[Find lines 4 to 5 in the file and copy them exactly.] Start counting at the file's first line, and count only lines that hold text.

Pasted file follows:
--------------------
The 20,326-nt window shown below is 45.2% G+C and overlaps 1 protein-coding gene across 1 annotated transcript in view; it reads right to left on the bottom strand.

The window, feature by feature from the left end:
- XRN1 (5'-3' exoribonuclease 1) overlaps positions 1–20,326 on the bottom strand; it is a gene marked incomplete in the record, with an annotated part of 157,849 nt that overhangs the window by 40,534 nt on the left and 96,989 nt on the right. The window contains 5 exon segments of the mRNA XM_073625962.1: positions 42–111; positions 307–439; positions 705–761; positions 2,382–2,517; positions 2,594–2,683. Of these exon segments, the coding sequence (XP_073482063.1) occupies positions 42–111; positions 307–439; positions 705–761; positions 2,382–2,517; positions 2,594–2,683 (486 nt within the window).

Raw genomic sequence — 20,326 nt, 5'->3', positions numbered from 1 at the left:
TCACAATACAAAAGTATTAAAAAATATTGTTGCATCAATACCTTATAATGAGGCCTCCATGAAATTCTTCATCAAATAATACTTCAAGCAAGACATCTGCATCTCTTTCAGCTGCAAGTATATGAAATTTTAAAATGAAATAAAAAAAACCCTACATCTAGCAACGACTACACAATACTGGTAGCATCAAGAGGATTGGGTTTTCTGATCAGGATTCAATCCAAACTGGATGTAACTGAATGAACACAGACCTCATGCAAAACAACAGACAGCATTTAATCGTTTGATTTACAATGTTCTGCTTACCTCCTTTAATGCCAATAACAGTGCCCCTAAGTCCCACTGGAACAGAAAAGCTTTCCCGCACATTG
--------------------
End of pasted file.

Raw genomic sequence — 20,326 nt, 5'->3', positions numbered from 1 at the left:
TCACAATACAAAAGTATTAAAAAATATTGTTGCATCAATACCTTATAATGAGGCCTCCATGAAATTCTTCATCAAATAATACTTCAAGCAAGACATCTGCATCTCTTTCAGCTGCAAGTATATGAAATTTTAAAATGAAATAAAAAAAACCCTACATCTAGCAACGACTACACAATACTGGTAGCATCAAGAGGATTGGGTTTTCTGATCAGGATTCAATCCAAACTGGATGTAACTGAATGAACACAGACCTCATGCAAAACAACAGACAGCATTTAATCGTTTGATTTACAATGTTCTGCTTACCTCCTTTAATGCCAATAACAGTGCCCCTAAGTCCCACTGGAACAGAAAAGCTTTCCCGCACATTG